Health Fellows to address skills gap

The National University of Rwanda/ School of Public Health, in partnership with Tulane University, churned out the fourth cohort of fellows of the Rwanda HIV/AIDS Public Interest Fellowship Programme. At a function held at Lemigo Hotel, and attended by a representative of the Rector of the National University of Rwanda, Dr. Jonas Barayandema and the head of CDC Rwanda, Dr. Pratima L. Raghunathan, graduates were encouraged to improve service delivery in the health sector.  
More skilled health workers are needed to increase HIV-AIDS awareness in Rwanda.  The New Times / File Photo.
More skilled health workers are needed to increase HIV-AIDS awareness in Rwanda. The New Times / File Photo.

The National University of Rwanda/ School of Public Health, in partnership with Tulane University, churned out the fourth cohort of fellows of the Rwanda HIV/AIDS Public Interest Fellowship Programme. At a function held at Lemigo Hotel, and attended by a representative of the Rector of the National University of Rwanda, Dr. Jonas Barayandema and the head of CDC Rwanda, Dr. Pratima L. Raghunathan, graduates were encouraged to improve service delivery in the health sector.  

Funded by the US Centre for Disease Control and Prevention (CDC) through PEPFAR, seventeen graduates were able to complete a two-year mentored placement in different host agencies where they are working and training to become knowledgeable HIV/AIDS programme managers.

These fellows were chosen following a competitive selection process from among a pool of nearly 600 applications from university graduates holding diplomas in relevant academic fields such as social sciences, management, law, and public administration.

Peace Kinani, the Fellowship Program Coordinator, the idea to start the programme was birthed in 2004 after a series of consultations were made within an executive committee that included National AIDS Control Commission (CNLS), Trac Plus, Mninistry of Public Service and labour (MIFOTRA), Ministry of Education (MINEDUC) and the US Centers for Disease Control and Prevention (CDC).

Kinani said the programme’s aim was to address the large human resource gap that Rwanda faces vis-a-vis having well qualified managers for HIV/AIDS programmes.

“Graduates will infuse new energy to participating institutions and organizations by giving young graduates an opportunity to attain market relevant skills,” she said.

Since 2006, the programme has graduated 50 fellows, many of whom are currently working in the health sector as programme coordinators, program officers, Monitoring and Evaluation specialists, health financing experts and researchers in institutions across Rwanda.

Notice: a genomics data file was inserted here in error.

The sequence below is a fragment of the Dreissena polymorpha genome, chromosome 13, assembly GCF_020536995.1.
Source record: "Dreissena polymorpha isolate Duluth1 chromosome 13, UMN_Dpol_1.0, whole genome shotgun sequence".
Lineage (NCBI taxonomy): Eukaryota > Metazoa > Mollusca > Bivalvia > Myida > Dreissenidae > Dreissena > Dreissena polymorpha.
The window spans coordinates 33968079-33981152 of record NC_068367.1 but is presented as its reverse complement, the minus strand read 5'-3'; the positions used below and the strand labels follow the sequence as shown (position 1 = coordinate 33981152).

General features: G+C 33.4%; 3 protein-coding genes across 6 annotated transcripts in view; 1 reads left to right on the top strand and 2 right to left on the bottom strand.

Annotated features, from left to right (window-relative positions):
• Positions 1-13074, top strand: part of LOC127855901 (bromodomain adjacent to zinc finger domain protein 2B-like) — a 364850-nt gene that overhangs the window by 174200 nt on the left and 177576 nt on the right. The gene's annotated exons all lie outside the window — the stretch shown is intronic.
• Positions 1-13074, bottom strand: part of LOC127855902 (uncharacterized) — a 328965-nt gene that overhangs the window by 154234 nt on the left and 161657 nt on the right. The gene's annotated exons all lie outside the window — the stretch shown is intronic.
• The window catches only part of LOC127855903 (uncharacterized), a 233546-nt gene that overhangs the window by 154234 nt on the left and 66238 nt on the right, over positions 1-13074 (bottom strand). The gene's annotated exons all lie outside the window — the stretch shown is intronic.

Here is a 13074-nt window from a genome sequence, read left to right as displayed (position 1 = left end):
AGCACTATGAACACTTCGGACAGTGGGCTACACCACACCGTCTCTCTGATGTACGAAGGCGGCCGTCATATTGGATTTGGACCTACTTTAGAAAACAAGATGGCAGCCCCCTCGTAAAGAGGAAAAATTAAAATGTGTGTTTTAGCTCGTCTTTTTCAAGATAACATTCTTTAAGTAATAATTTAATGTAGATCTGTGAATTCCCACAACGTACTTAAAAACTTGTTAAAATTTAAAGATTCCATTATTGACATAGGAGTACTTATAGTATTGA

Oscar Nzirera, a former fellow of the 3rd cohort, class of 2009, works at Rwanda Association of Local Government Authorities (RALGA), said the fellowship programme equipped him with relevant and useful skills that assisted him to perform impressively.

“I recently earned a promotion, and the training I received from the fellowship is what enabled this to happen. The programme gave me the chance to start a professional life,” Nzirera said.

Charles Rukikanshuro, Country Director of Generation Rwanda (former Orphans of Rwanda), said his was a case of getting well equipped and competitive on the job market.

 “When I graduated, I lacked both experience and skills that were very essential for employment. Some of the skills I gained from the fellowship included computer training, communication and management skills,” Rukikanshuro said.

“At the end of the fellowship, I was very competitive on the job market and had no trouble getting a job. I was equipped with all the basics that are required to perform well and I was able to help my colleagues perform well too,” said Rukikanshuro, a graduate of the 1st cohort, class of 2007.

Due to the strong foundation received from the participation, many Fellows have continued to build their careers by enrolling in post-graduate programs in Public Health, Epidemiology and among other programmes in and out of Rwanda.

One of the supervisors of the programme, Jean Providence Nzabonimpa, at Population Service International (PSI) Rwanda, lauded the program for providing an exemplary high performing pool of fellows who he said always distinguished themselves in their host agencies by their performance.

“The graduates are unique, an offspring of a new outlook and pillar of a new dawn for the public health sector, especially in the field of HIV interventions,” Nzabonimpa said.

The fellows were encouraged to be the much needed agents of change in their pursued professions. They were reminded that it was going to be their responsibility to look beyond the current practices and to ‘not accept what is’ but to ‘lead towards what should be’.

jkiregu@nursph.org

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